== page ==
US 4690457 A
In a lift chair designed to assist individuals in rising from a seated position, a seat has a front portion pivotally attached to the chair frame, and a pneumatic cylinder pivotally connected between a central vertical frame member below the front portion of the seat and the seat. The positions of the connection of the ends of the pneumatic cylinder to the frame and to the seat is selectable to control the lifting force provided by the cylinder.
1. A lift chair comprising:
a frame supporting said seat and to which a front portion of said seat is pivotably attached, said frame having a central vertical frame member below said front portion of said seat;
a resilient compression cylinder having a first and second ends; and
means for selectably pivotably connecting said ends of said cylinder in a plurality of positions on said seat and said central vertical frame member of the chair frame, respectively, whereby the lifting force applied to said seat and the pivotal movement of said seat provided thereby are controlled.
2. The lift chair as claimed in claim 1 further comprising a spring-loaded lock pin on said frame for engaging said seat to prevent untimely lifting of said seat and a control lever for selectively releasing said lock pin when a lift is desired.
3. The lift chair as claimed in claim 1 wherein said frame comprises a selectably removeable back support member and side support members that are releasably attached to the rest of said frame for convenient storage and transportation of the chair.
4. Apparatus as claimed in claim 1 wherein an end of said cylinder is attached to a sliding means for sliding said end between said respective positions on said central vertical frame member and a lock pin that selectably fixes said sliding means in said respective positions.
5. Apparatus as claimed in claim 1 wherein an end of said cylinder is selectably connected in said respective positions by a ball and socket connector assembly.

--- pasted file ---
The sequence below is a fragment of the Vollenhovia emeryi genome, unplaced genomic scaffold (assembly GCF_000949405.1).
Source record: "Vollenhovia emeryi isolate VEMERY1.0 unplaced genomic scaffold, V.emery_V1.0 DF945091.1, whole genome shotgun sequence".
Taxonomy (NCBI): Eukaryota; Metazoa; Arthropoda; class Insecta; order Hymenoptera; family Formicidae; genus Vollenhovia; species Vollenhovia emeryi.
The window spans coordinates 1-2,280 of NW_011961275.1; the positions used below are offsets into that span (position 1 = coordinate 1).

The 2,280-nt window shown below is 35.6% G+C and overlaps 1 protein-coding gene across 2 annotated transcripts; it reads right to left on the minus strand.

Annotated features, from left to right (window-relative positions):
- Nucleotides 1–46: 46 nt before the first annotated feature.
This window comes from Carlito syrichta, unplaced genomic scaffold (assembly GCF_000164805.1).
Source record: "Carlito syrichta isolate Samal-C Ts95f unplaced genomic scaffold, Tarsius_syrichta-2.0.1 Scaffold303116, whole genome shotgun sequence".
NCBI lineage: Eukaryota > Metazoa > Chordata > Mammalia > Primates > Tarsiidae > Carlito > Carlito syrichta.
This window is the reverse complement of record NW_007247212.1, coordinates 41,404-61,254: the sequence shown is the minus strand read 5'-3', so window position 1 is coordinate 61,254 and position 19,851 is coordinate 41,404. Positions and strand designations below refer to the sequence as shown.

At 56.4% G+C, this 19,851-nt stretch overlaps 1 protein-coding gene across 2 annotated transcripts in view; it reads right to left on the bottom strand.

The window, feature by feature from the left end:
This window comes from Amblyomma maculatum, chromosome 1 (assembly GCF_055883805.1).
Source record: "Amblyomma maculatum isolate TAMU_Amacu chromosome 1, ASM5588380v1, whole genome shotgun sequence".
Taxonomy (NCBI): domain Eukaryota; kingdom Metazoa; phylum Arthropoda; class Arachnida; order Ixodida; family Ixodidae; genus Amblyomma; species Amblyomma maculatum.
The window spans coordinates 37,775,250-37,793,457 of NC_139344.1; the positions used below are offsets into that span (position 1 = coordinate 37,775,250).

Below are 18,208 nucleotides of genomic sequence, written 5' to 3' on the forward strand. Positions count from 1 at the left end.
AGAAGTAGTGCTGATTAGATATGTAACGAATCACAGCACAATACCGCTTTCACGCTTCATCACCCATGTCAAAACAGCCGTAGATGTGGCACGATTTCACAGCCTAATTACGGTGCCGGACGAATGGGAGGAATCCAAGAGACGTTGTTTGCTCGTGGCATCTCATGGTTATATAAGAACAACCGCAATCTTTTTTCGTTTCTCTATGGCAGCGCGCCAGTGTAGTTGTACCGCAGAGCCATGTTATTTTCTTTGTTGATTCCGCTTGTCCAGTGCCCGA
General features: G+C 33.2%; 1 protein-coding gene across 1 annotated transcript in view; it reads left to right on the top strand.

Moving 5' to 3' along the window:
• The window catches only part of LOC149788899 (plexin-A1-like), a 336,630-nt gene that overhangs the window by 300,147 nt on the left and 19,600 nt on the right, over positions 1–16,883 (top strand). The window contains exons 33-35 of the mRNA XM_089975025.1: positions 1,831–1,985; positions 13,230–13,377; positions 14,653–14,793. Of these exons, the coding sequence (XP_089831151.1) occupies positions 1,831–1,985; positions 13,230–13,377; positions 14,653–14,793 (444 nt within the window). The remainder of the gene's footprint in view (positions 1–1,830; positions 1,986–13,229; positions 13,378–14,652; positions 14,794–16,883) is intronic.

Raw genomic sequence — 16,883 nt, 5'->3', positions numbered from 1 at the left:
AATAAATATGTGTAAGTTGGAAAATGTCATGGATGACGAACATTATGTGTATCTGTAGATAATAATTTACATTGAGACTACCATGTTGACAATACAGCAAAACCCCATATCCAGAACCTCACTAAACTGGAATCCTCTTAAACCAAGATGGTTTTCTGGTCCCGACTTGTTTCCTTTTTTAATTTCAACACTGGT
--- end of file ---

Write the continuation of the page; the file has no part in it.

6. A lift chair comprising a seat, a frame supporting said seat onto which a front portion of said seat is pivotally attached, a resilient compression cylinder having first and second ends, means for selectively pivotally connecting one end of said cylinder in a plurality of positions on said seat, and means for selectively, pivotally connecting the other end of said cylinder at a plurality of vertically spaced positions under the pivotal attachment of said seat to said frame.
The present invention relates to lift chairs used to assist invalids in rising from the seated position.
Persons whose medical condition makes movement difficult for them often find the movement required to arise from a seated position particularly difficult. Chairs with motor-driven seat cushions that are pivoted so as to thrust the seated occupant up and forward, out of the chair, are well known. However the weight of these units and the power cord connection they require make them awkward to move and limited in their usefulness. They also tend to be prohibitively expensive to buy and to maintain, for many such persons.
Lift chairs having a seat that is lifted by multiple resilient pneumatic struts are known. The lift force provided by such chairs is increased by adding extra struts to the chair. However, this requires that a supply of such struts be kept on hand. Also, this increases the weight and cost of the chair while providing only a limited and very discontinuous adjustability and, therefore, only very minimal control of the lifting operation, which makes it potentially hazardous.
A lift chair in accordance with the present invention provides a safe, low-cost, lightweight, fully adjustable lift chair. The lift chair comprises a chair frame, a seat having a front portion of said seat pivotably attached to the chair frame, and a resilient compression cylinder pivotably connected between a central vertical frame member below said front portion of the seat and the seat. The position of the connection of first and second ends of the cylinder to the seat and to the chair frame is selectable to control the lifting force provided by the cylinder and the pivoting of the seat.